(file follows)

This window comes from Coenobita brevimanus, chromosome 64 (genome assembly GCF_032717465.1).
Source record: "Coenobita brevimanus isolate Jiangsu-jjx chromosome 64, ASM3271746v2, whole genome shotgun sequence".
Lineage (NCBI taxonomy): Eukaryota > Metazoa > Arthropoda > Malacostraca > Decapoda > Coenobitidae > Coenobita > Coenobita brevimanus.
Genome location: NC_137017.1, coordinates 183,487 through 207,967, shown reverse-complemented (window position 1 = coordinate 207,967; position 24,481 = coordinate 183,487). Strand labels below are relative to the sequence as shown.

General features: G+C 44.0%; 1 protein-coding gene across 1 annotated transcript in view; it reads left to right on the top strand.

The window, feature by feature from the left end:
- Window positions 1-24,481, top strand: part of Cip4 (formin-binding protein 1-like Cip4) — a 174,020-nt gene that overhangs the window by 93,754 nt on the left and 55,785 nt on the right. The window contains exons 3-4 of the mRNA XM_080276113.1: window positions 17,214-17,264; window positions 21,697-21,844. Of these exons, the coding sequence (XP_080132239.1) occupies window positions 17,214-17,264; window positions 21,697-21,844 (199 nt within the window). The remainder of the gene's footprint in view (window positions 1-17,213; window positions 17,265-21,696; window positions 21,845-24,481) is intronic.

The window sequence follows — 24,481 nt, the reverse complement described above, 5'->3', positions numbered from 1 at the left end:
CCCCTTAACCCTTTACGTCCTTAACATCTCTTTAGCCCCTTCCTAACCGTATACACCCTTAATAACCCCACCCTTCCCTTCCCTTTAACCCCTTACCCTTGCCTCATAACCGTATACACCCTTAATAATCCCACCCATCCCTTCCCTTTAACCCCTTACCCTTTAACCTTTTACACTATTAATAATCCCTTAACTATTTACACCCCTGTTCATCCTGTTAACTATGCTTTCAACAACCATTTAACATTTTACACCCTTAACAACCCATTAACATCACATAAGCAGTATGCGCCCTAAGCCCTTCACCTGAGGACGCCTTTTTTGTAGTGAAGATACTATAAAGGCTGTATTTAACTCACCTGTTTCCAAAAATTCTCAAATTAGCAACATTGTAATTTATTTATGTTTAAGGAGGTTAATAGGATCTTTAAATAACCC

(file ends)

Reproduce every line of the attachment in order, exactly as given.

This window comes from Coenobita brevimanus, chromosome 64 (genome assembly GCF_032717465.1).
Source record: "Coenobita brevimanus isolate Jiangsu-jjx chromosome 64, ASM3271746v2, whole genome shotgun sequence".
Lineage (NCBI taxonomy): Eukaryota > Metazoa > Arthropoda > Malacostraca > Decapoda > Coenobitidae > Coenobita > Coenobita brevimanus.
Genome location: NC_137017.1, coordinates 183,487 through 207,967, shown reverse-complemented (window position 1 = coordinate 207,967; position 24,481 = coordinate 183,487). Strand labels below are relative to the sequence as shown.

General features: G+C 44.0%; 1 protein-coding gene across 1 annotated transcript in view; it reads left to right on the top strand.

The window, feature by feature from the left end:
- Window positions 1-24,481, top strand: part of Cip4 (formin-binding protein 1-like Cip4) — a 174,020-nt gene that overhangs the window by 93,754 nt on the left and 55,785 nt on the right. The window contains exons 3-4 of the mRNA XM_080276113.1: window positions 17,214-17,264; window positions 21,697-21,844. Of these exons, the coding sequence (XP_080132239.1) occupies window positions 17,214-17,264; window positions 21,697-21,844 (199 nt within the window). The remainder of the gene's footprint in view (window positions 1-17,213; window positions 17,265-21,696; window positions 21,845-24,481) is intronic.

The window sequence follows — 24,481 nt, the reverse complement described above, 5'->3', positions numbered from 1 at the left end:
CCCCTTAACCCTTTACGTCCTTAACATCTCTTTAGCCCCTTCCTAACCGTATACACCCTTAATAACCCCACCCTTCCCTTCCCTTTAACCCCTTACCCTTGCCTCATAACCGTATACACCCTTAATAATCCCACCCATCCCTTCCCTTTAACCCCTTACCCTTTAACCTTTTACACTATTAATAATCCCTTAACTATTTACACCCCTGTTCATCCTGTTAACTATGCTTTCAACAACCATTTAACATTTTACACCCTTAACAACCCATTAACATCACATAAGCAGTATGCGCCCTAAGCCCTTCACCTGAGGACGCCTTTTTTGTAGTGAAGATACTATAAAGGCTGTATTTAACTCACCTGTTTCCAAAAATTCTCAAATTAGCAACATTGTAATTTATTTATGTTTAAGGAGGTTAATAGGATCTTTAAATAACCC